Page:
The mergers and acquisitions market in the freight forwarding sector has become increasingly active in the past two years, despite the uncertain and turbulent conditions, thanks in part to strong revenues and profits achieved by 3PLs
By Will Waters
Despite the uncertain and turbulent conditions in the past two years putting immense pressure on supply chains and logistics providers, the mergers and acquisitions (M&A) market in the freight forwarding industry has become increasingly active, thanks in part to strong revenues and profits achieved among freight forwarding companies.
According to freight and logistics industry analyst Transport Intelligence (Ti)’s M&A database, the top 20 largest freight forwarders closed 15 transactions in 2021 and 2022, up from just 6 in 2020. And analysis by Armstrong & Associates indicates that there were an “astounding” 25 large M&A transactions among 3PLs in 2021 with purchase prices over $100 million. Armstrong & Associates said this was “over eight times the number of large acquisitions made in 1999, when we first started tracking them”, and over three times the number of transactions seen in 2020.
And sources close to FORWARDER magazine have confirmed that the M&A market has also been very strong in the last 12 months among smaller and medium-sized freight forwarding companies, for example in the UK and the US.
This robust M&A activity is “likely attributable to various factors relating to record earnings among logistics players and supply chain dynamics”, according to Ti’s recently published ‘Competitive Landscape in the Global Freight Forwarding Market’ report. It highlighted that freight forwarding, “by definition, requires the management and coordination of other asset providers. As a result, with a few exceptions, companies in this horizontal sector typically make acquisitions to broaden their geographic scope or strengthen their ‘know-how’ and scale on a specific trade lane or in a vertical industry sector.”
Operational scale and global reach
One of the fundamental reasons behind consolidation in the shipping industry and freight forwarding markets is the benefits of scale, Ti stressed, noting that scale “provides forwarders with buying power in their dealings with the shipping lines. It not only allows them to get better rates than smaller competitors, but it is also more likely to guarantee that containers are shipped as booked. In times of high volumes and constrained capacity, as we have seen in the last year, shipping lines will provide the best service to their largest customers which include the leading freight forwarders.”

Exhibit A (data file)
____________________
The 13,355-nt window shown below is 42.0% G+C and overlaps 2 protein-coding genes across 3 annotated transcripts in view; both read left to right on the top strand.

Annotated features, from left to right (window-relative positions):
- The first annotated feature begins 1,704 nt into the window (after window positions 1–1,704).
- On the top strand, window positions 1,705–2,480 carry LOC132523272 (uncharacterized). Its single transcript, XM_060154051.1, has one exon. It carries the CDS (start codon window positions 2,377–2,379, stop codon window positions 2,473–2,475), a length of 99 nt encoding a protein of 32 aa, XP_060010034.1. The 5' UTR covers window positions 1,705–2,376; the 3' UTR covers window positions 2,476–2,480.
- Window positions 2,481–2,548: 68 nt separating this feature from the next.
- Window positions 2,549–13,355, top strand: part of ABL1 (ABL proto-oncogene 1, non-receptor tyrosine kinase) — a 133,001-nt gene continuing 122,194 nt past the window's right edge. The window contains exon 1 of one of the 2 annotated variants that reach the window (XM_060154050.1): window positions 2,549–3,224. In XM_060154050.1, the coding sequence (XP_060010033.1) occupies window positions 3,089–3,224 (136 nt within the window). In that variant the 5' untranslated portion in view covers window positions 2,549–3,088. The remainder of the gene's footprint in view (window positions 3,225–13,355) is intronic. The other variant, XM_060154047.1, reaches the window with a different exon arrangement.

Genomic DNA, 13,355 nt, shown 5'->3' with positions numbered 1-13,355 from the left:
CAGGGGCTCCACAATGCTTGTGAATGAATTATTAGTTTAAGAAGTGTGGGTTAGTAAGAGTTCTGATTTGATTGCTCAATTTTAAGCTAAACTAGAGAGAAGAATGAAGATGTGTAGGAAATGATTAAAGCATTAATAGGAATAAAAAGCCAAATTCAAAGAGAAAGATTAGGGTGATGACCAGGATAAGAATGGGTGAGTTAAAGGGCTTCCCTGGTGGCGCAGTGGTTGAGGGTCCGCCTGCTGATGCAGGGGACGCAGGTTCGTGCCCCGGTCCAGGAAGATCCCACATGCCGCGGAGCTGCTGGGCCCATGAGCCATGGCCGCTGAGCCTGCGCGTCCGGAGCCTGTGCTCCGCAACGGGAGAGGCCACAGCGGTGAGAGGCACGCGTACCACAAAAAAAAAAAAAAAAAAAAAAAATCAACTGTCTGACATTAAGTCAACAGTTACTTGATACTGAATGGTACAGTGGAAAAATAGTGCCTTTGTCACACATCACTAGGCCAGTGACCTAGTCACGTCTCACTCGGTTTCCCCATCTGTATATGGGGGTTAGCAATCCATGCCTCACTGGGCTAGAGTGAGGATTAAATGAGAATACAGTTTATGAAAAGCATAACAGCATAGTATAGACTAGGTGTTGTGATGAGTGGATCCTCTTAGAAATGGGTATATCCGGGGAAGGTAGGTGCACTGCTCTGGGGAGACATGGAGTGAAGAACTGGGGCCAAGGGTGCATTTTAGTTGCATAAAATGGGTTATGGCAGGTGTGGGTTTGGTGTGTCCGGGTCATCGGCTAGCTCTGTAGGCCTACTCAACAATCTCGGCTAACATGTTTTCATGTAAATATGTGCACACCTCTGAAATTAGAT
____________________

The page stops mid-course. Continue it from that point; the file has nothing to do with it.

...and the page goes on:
The desire to achieve greater profitability is clearly one of the main incentives, or the main incentive, driving freight forwarders towards M&As. But the profits made by freight forwarders, particularly in the last two years, have also “acted as a catalyst for further acquisitions, building out the geographic scope and providing for strength and capabilities in vertical sectors”, Ti noted. Ti said this had “left many with the nice problem of what to do with the unexpected boost to incomes”.
Freight M&A sources close to FORWARDER magazine have also confirmed that a key factor in the strong recent M&A market has been that “lots of companies have made lots of money in the last couple of years, with freight rates being so high. Therefore, they are in a position to make acquisitions. Or it could also be that some business owners are looking to ‘cash in’ in the current (M&A) market.” They stressed that this was because the M&A market was currently strong, not because of any rise in distressed companies looking for buyers.
Effects of high freight rates
Armstrong & Associates’ July 2022 report on the logistics and freight forwarding landscape (A Roaring 2021: Demand Drives 3PLs to the Best Growth and M&A Year on Record – Latest Third-Party Logistics Market Results and Predictions for 2022) highlighted that “strong consumer demand, continued supply chain bottlenecks, and tight carrier capacity sent air, ground, and ocean transportation rates soaring to historic levels in 2021 as shippers leaned on Third-Party Logistics Providers (3PLs) to bolster inventories and avoid product stock outs”.
It pinpointed International Transportation Management (ITM), which consists of air and ocean freight forwarding, customs brokerage, and complementary value-added services, as the lead driver of revenue growth among the various 3PL segments, noting: “Overall, ITM realized an unheard-of 74.9% gross revenue gain in 2021, increasing to $122.4 billion, while underlying global ocean carrier container rates more than doubled from 2020 and air freight rates trended up, peaking in December of 2021. While having a lower growth rate than overall gross revenue due to a tight carrier capacity market and high spot market rates, net revenue increased a healthy 44.6% to $35.6 billion.”
Access to capital